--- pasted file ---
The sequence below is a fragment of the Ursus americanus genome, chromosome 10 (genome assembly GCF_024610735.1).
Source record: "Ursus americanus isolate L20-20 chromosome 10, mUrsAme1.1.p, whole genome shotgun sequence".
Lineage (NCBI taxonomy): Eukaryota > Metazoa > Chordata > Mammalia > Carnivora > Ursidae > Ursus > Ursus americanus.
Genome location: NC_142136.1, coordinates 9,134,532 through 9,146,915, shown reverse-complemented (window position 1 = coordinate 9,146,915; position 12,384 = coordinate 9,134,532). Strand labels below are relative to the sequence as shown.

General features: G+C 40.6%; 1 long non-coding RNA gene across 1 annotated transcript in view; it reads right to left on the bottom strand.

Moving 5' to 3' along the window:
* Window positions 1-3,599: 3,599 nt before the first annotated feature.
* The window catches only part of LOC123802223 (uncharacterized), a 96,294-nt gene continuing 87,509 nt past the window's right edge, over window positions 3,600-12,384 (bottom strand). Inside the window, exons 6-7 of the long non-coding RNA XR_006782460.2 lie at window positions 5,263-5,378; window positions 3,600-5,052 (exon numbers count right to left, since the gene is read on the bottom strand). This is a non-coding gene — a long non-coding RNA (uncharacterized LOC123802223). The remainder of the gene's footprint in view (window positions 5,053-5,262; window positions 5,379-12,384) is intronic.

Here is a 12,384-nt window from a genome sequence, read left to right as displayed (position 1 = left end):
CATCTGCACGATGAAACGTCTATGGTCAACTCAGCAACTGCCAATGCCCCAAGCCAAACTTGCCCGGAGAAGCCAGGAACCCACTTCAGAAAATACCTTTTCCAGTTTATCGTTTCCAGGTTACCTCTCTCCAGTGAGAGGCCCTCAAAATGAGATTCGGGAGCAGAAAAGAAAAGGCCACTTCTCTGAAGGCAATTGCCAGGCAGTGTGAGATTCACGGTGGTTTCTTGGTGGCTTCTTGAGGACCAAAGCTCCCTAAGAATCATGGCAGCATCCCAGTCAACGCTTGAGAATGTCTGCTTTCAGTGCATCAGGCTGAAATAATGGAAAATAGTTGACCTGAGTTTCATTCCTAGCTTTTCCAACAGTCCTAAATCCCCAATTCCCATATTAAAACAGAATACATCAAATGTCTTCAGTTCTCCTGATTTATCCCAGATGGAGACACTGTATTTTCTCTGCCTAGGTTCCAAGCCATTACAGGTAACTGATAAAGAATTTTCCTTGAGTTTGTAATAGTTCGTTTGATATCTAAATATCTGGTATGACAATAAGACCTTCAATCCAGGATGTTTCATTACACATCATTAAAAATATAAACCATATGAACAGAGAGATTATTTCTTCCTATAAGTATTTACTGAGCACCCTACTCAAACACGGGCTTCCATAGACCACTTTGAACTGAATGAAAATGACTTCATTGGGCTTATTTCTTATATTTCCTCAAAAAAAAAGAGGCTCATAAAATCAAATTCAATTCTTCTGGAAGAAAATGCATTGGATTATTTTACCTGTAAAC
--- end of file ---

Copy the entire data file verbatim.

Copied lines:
The sequence below is a fragment of the Ursus americanus genome, chromosome 10 (genome assembly GCF_024610735.1).
Source record: "Ursus americanus isolate L20-20 chromosome 10, mUrsAme1.1.p, whole genome shotgun sequence".
Lineage (NCBI taxonomy): Eukaryota > Metazoa > Chordata > Mammalia > Carnivora > Ursidae > Ursus > Ursus americanus.
Genome location: NC_142136.1, coordinates 9,134,532 through 9,146,915, shown reverse-complemented (window position 1 = coordinate 9,146,915; position 12,384 = coordinate 9,134,532). Strand labels below are relative to the sequence as shown.

General features: G+C 40.6%; 1 long non-coding RNA gene across 1 annotated transcript in view; it reads right to left on the bottom strand.

Moving 5' to 3' along the window:
* Window positions 1-3,599: 3,599 nt before the first annotated feature.
* The window catches only part of LOC123802223 (uncharacterized), a 96,294-nt gene continuing 87,509 nt past the window's right edge, over window positions 3,600-12,384 (bottom strand). Inside the window, exons 6-7 of the long non-coding RNA XR_006782460.2 lie at window positions 5,263-5,378; window positions 3,600-5,052 (exon numbers count right to left, since the gene is read on the bottom strand). This is a non-coding gene — a long non-coding RNA (uncharacterized LOC123802223). The remainder of the gene's footprint in view (window positions 5,053-5,262; window positions 5,379-12,384) is intronic.

Here is a 12,384-nt window from a genome sequence, read left to right as displayed (position 1 = left end):
CATCTGCACGATGAAACGTCTATGGTCAACTCAGCAACTGCCAATGCCCCAAGCCAAACTTGCCCGGAGAAGCCAGGAACCCACTTCAGAAAATACCTTTTCCAGTTTATCGTTTCCAGGTTACCTCTCTCCAGTGAGAGGCCCTCAAAATGAGATTCGGGAGCAGAAAAGAAAAGGCCACTTCTCTGAAGGCAATTGCCAGGCAGTGTGAGATTCACGGTGGTTTCTTGGTGGCTTCTTGAGGACCAAAGCTCCCTAAGAATCATGGCAGCATCCCAGTCAACGCTTGAGAATGTCTGCTTTCAGTGCATCAGGCTGAAATAATGGAAAATAGTTGACCTGAGTTTCATTCCTAGCTTTTCCAACAGTCCTAAATCCCCAATTCCCATATTAAAACAGAATACATCAAATGTCTTCAGTTCTCCTGATTTATCCCAGATGGAGACACTGTATTTTCTCTGCCTAGGTTCCAAGCCATTACAGGTAACTGATAAAGAATTTTCCTTGAGTTTGTAATAGTTCGTTTGATATCTAAATATCTGGTATGACAATAAGACCTTCAATCCAGGATGTTTCATTACACATCATTAAAAATATAAACCATATGAACAGAGAGATTATTTCTTCCTATAAGTATTTACTGAGCACCCTACTCAAACACGGGCTTCCATAGACCACTTTGAACTGAATGAAAATGACTTCATTGGGCTTATTTCTTATATTTCCTCAAAAAAAAAGAGGCTCATAAAATCAAATTCAATTCTTCTGGAAGAAAATGCATTGGATTATTTTACCTGTAAAC